If you ever become obsessed with Othello, there are plenty of film and TV versions to keep you busy, especially if you don’t mind foreign films. There’s something like 54 listings with Othello as the title, and that doesn’t take into consideration the opera.
In anticipation of the Brigit Saint Brigit production, I thought it would be fun to watch every single one and find for you the definitive version. But then I came to my senses and thought I’d just touch on a few that have appeared in the last few years.
Othello – The BBC financed an entire series of William Shakespeare’s works, and in 1981 it produced Othello with Anthony Hopkins, in black face, and Bob Hoskins. This still remains for me the absolute rendition, because Hoskins plays Iago so likeable but so viperous when alone. He’s an excellent, awe-inspiring actor who has made so many tremendous contributions to cinema. (In Britain at least.) Hopkins also is a wonder to watch. You’ll be emotionally exhausted by the time it’s over. The only fault I have with this production is the casting of Penelope Wilton as Desdemona. She was 36-years-old and so really too old to play this character. Desdemona needs to be in her early 20s to be believable, because few women who reach 30 are this naïve and innocent. A near perfect attempt, though.
Othello – In 1995, Oliver Parker adapted and directed Shakespeare’s story about the tragic Moor with Laurence Fishburne, Kenneth Branagh and Irene Jacob in the leads. Taking a tip from literary scholars, Parker and Branagh envisioned Iago as a vengeful homosexual. In French films, Jacob is fantastic. I adore her in Trois Coleurs: Rouge, my favorite of the three; Au Revoir Les Enfants and La Double Vie de Veronique, but in English she fizzles. She seems more confused than innocent. Branagh is dastardly but I’ve never agreed with the homosexual angle. It doesn’t make sense. In fact, it creates a terrible stereotype that unfulfilled homosexuals are for some inexplicable reason homicidal. I also wasn’t much impressed with Fishburne, who since 1999 has and always will be Morpheus. Sorry.
O – As a way to make Othello accessible to high school students, Bray Kaaya adapted it into a script that became “O.” Directed by Tim Blake Nelson, of O Brother Where Art There fame, the film finished production in 1999 and the original release date coincided with the Columbine massacre. The parallels apparently seemed to close for comfort so the film was shelved until 2001. Starring Mekhi Phifer, Josh Harnett and Julia Stiles as Odin, Hugo and Desi, the action revolves around a star basketball player, his girlfriend and the coach’s son who finds himself overshadowed by Odin. The film had potential but Phifer’s character is completely devoid of any heart. In fact, he’s filled with pride and has a chip on his shoulder. Since it’s modernized, audiences have less sympathy for Desi, because a) she’s not married to Odin and b) seems smart enough to get away from this abusive jerk. The only character I really felt sorry for was Iago. His actions are by no means justified but we can understand how he got to this point. All he wants is love and to be noticed. Starring as his championship obsessed coach is Martin Sheen, who ironically plays the kind of guy that Emilio Estevez was ranting about in The Breakfast Club. “Win, win, win.”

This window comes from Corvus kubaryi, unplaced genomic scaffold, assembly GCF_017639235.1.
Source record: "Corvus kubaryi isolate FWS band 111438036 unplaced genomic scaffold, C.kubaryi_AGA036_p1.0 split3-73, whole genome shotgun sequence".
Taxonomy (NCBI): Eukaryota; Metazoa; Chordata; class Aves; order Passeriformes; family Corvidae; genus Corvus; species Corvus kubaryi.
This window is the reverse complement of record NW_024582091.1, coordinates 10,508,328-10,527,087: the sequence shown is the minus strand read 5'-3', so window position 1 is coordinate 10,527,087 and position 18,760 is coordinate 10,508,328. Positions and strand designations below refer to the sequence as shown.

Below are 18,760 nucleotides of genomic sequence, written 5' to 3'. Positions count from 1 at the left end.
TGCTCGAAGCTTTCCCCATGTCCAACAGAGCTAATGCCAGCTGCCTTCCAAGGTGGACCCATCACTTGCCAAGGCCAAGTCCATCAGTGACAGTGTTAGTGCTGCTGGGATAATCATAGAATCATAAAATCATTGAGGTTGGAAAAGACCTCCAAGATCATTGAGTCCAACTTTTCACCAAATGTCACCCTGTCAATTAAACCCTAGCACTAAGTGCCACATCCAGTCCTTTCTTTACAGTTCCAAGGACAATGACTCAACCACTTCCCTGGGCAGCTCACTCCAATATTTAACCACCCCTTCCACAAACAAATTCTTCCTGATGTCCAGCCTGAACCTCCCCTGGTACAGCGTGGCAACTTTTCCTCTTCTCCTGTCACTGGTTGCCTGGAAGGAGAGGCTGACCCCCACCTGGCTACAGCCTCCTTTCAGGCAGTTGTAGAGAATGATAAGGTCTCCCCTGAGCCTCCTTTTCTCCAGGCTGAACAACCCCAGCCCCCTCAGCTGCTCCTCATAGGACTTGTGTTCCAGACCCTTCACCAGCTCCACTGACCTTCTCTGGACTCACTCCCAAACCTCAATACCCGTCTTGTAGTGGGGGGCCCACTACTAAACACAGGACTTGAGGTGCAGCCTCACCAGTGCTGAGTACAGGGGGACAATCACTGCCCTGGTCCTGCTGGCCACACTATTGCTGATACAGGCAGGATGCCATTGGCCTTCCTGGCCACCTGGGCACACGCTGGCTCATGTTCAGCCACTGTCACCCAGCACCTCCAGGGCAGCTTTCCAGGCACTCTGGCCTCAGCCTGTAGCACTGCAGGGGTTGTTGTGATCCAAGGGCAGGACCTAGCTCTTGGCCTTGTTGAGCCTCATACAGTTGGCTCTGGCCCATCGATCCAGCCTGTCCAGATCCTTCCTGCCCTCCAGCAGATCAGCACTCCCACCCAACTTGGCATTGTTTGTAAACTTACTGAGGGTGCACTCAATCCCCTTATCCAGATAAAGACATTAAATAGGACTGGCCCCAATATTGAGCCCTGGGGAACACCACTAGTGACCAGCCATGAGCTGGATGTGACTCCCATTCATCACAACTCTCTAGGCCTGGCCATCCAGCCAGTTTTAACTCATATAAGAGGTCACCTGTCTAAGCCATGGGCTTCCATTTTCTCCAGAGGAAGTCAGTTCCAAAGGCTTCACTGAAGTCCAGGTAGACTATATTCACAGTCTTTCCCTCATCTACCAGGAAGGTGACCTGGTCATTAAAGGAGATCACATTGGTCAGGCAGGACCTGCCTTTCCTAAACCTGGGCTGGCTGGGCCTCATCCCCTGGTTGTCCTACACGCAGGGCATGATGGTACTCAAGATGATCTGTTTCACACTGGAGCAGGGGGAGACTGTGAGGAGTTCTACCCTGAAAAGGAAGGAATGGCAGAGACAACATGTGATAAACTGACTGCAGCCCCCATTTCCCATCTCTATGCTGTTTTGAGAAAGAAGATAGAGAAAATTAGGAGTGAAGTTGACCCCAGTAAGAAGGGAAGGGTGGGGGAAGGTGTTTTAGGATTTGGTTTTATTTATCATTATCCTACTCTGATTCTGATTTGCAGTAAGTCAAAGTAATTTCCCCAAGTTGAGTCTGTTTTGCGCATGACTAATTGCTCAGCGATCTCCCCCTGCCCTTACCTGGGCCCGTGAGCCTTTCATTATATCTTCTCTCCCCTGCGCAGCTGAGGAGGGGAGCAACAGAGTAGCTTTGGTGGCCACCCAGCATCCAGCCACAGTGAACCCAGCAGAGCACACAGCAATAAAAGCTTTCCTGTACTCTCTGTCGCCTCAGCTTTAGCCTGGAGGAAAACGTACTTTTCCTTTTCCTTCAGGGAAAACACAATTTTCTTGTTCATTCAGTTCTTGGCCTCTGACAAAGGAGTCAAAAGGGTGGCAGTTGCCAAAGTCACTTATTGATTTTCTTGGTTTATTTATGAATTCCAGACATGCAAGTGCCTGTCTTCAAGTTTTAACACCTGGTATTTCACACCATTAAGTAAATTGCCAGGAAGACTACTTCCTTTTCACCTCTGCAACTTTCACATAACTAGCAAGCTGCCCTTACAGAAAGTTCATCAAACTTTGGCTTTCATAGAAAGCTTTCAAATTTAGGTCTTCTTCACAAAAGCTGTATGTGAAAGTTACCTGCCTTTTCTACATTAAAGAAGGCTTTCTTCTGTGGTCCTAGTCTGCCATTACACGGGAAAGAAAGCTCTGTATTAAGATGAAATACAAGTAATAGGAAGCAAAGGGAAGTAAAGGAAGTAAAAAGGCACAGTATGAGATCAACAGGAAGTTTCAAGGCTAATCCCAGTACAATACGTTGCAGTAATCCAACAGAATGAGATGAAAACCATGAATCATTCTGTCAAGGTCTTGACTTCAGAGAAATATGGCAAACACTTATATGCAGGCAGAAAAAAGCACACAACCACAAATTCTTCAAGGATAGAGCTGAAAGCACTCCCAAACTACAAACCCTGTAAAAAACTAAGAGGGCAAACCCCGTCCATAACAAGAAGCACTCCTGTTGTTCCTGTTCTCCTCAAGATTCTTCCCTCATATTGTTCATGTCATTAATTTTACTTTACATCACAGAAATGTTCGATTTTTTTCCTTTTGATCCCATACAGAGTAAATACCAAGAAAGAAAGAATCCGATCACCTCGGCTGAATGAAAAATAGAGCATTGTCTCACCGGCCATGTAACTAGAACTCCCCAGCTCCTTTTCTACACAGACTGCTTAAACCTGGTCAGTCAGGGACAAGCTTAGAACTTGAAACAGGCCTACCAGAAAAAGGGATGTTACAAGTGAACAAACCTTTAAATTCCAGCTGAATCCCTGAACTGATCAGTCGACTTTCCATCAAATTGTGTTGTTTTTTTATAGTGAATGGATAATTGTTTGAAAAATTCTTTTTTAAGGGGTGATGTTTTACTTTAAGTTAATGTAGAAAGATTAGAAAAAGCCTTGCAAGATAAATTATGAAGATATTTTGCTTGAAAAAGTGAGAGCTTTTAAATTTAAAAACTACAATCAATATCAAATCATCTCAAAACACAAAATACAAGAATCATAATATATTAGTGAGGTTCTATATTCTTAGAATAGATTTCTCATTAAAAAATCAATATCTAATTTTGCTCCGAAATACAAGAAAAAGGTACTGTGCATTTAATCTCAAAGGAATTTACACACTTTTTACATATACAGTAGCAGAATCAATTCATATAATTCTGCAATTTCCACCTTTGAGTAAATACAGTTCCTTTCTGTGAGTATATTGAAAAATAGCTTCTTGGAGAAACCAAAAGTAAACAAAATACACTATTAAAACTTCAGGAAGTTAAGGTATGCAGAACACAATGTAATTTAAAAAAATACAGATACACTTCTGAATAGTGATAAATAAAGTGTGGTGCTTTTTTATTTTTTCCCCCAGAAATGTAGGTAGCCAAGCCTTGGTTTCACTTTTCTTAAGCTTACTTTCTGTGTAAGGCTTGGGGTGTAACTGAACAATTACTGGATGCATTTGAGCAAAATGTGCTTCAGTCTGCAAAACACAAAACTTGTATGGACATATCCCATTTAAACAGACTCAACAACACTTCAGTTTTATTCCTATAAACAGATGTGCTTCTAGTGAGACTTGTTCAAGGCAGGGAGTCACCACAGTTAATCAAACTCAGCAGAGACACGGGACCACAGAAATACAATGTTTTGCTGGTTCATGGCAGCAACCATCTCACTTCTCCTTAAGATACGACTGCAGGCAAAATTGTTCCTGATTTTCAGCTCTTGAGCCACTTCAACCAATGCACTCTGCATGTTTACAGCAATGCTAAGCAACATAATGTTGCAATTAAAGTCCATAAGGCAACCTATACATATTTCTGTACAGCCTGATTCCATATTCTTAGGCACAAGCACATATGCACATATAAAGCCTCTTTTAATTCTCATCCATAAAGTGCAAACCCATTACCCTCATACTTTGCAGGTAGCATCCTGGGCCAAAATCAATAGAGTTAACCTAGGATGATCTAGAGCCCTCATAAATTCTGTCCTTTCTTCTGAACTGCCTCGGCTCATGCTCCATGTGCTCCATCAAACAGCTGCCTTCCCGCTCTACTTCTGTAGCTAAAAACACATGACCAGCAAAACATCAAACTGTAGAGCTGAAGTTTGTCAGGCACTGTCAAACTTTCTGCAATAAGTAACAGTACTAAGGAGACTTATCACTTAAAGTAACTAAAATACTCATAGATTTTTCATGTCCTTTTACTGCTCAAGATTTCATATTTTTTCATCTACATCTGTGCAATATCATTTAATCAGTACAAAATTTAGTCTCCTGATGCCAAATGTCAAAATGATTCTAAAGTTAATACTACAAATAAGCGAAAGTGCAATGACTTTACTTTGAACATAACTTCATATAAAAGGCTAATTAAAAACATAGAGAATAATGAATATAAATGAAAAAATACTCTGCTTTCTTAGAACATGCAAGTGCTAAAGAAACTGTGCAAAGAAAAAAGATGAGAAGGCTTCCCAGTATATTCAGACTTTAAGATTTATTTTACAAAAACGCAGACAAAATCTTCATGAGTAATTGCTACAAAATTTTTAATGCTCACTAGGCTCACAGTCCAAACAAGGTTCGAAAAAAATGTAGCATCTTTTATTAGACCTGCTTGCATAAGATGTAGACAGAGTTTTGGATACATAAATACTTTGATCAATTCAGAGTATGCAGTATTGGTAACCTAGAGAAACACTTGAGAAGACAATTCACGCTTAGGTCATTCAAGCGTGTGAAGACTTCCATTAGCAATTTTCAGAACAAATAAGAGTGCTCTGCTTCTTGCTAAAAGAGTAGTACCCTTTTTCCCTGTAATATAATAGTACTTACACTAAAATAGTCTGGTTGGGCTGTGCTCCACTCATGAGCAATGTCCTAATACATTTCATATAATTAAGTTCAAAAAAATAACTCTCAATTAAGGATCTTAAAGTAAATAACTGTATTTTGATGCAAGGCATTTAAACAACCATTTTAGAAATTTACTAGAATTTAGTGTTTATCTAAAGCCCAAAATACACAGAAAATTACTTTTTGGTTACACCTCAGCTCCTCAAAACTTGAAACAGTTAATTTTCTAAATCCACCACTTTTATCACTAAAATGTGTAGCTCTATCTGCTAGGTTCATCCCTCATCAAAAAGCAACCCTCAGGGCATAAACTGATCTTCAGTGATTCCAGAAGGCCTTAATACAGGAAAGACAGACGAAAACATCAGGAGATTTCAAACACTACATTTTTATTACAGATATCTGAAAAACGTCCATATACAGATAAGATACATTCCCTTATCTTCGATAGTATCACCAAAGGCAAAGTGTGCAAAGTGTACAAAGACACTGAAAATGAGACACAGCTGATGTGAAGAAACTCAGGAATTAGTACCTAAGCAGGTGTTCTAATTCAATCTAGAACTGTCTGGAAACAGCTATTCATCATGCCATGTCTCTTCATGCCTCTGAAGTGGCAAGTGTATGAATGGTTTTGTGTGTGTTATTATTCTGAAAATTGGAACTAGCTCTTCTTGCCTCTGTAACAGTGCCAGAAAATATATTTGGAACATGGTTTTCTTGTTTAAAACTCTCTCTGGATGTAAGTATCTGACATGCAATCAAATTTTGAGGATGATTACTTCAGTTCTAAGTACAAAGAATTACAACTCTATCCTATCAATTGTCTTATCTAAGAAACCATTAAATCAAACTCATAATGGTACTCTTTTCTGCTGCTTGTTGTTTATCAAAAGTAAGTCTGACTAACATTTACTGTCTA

Othello – In 2002, this timeless classic was reimagined by Andrew Davies and takes place in the metropolitan police department of New Scotland Yard against a background of police corruption and racism. As in the case of O, this version takes the themes and characters in Othello and inserts them into a new environment. Eamonn Walker plays John Othello, the black commissioner who it is hoped will put a lid on the racial tension. Christopher Eccleston plays Ben Jago, the best friend of Othello but who in his rage is willing to destroy everyone. And Keeley Hawes plays Dessie, Othello’s wife and true love. This version aired on Exxon Mobil’s Masterpiece Theatre in early 2002 and has quickly become one of my favorites. In fact as soon as the DVD ended, I immediately thought “I have to buy that” and for more reasons than that I adore Eccleston. To read more about the movie, go to the PBS website, which has much more information, interviews, etc.
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